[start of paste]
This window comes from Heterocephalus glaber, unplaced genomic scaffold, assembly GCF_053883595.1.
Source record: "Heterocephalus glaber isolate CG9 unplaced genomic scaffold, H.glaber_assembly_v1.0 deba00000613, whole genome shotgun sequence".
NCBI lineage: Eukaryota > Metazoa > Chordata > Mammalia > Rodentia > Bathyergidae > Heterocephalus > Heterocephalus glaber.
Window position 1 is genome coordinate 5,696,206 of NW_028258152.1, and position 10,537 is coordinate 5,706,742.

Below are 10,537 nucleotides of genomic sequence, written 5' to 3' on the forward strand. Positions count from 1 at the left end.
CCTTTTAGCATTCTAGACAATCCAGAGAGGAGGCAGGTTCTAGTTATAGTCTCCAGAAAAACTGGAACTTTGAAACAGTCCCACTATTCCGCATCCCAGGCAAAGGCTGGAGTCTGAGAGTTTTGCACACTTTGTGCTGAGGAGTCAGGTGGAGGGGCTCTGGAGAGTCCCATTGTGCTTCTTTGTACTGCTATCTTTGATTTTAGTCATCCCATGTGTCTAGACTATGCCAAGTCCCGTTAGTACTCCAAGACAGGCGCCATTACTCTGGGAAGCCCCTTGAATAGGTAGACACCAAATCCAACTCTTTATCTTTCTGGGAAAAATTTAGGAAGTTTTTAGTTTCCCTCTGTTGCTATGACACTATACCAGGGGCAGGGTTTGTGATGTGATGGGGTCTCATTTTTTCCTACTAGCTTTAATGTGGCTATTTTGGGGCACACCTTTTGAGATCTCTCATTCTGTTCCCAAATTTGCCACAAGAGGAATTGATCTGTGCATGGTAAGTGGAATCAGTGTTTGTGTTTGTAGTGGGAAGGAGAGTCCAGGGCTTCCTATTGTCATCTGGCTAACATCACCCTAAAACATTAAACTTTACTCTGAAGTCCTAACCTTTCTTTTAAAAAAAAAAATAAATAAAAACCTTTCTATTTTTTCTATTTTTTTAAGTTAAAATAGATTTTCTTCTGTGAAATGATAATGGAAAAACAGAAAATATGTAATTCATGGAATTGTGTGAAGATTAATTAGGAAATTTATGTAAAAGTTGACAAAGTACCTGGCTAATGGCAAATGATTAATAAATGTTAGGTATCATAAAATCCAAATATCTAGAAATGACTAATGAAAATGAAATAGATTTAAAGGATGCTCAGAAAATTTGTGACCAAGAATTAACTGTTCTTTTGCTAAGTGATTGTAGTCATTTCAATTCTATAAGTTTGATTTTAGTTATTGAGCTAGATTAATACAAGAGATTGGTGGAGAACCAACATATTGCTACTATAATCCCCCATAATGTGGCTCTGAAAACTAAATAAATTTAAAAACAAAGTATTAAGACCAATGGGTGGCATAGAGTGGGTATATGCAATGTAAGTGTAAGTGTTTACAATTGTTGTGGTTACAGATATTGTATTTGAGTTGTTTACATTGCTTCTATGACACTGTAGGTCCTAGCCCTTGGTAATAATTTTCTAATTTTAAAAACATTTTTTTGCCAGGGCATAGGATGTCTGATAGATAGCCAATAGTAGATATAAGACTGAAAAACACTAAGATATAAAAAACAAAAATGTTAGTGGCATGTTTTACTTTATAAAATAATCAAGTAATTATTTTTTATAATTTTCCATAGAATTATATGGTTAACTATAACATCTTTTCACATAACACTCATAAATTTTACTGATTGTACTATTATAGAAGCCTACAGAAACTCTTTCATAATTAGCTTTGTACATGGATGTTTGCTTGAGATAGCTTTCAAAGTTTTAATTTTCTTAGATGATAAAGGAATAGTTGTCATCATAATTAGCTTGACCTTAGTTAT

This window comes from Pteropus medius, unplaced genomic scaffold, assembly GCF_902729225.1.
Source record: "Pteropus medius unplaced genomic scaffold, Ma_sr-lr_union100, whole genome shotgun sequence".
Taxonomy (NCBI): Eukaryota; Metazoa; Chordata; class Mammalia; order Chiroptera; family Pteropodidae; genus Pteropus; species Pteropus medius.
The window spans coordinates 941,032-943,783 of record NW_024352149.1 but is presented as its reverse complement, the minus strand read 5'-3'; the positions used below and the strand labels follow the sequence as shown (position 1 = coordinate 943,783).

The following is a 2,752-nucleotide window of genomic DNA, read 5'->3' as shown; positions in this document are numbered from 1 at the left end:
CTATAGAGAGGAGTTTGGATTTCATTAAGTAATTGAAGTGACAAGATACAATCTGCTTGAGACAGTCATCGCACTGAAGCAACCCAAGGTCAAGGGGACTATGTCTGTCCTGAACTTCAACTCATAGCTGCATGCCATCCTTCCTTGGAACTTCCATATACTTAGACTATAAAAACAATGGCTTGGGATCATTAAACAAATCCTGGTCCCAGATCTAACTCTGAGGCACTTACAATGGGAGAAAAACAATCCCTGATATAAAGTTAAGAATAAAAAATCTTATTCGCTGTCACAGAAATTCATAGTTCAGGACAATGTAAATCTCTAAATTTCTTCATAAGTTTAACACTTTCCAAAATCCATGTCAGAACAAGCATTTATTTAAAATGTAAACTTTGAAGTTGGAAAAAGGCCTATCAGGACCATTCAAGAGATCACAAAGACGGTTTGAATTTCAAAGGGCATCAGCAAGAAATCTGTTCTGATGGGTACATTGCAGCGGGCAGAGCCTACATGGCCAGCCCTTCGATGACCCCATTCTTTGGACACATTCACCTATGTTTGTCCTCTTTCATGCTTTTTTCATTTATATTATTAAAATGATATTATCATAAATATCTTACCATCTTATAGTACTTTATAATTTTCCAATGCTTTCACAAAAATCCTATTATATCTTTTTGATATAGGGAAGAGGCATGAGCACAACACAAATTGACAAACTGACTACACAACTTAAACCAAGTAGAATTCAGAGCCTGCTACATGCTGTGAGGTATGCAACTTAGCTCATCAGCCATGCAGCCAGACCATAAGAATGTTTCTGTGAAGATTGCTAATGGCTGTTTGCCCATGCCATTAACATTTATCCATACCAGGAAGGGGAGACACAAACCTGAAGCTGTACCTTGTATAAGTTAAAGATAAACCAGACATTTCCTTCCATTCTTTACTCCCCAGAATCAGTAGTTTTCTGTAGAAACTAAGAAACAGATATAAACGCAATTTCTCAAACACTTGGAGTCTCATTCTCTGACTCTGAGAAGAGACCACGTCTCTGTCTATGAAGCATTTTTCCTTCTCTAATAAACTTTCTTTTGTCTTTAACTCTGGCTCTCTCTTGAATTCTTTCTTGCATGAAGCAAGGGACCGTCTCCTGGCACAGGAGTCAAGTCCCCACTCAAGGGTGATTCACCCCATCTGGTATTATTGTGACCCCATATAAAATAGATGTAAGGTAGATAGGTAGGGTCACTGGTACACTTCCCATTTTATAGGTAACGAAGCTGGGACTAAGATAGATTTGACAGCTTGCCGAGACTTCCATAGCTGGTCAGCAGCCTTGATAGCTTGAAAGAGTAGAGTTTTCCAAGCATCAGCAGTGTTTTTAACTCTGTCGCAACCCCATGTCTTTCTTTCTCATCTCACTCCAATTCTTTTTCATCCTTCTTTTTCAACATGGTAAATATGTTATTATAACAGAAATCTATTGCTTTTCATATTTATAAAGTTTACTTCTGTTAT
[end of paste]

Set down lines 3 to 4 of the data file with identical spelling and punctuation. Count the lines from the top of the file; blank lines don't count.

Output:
NCBI lineage: Eukaryota > Metazoa > Chordata > Mammalia > Rodentia > Bathyergidae > Heterocephalus > Heterocephalus glaber.
Window position 1 is genome coordinate 5,696,206 of NW_028258152.1, and position 10,537 is coordinate 5,706,742.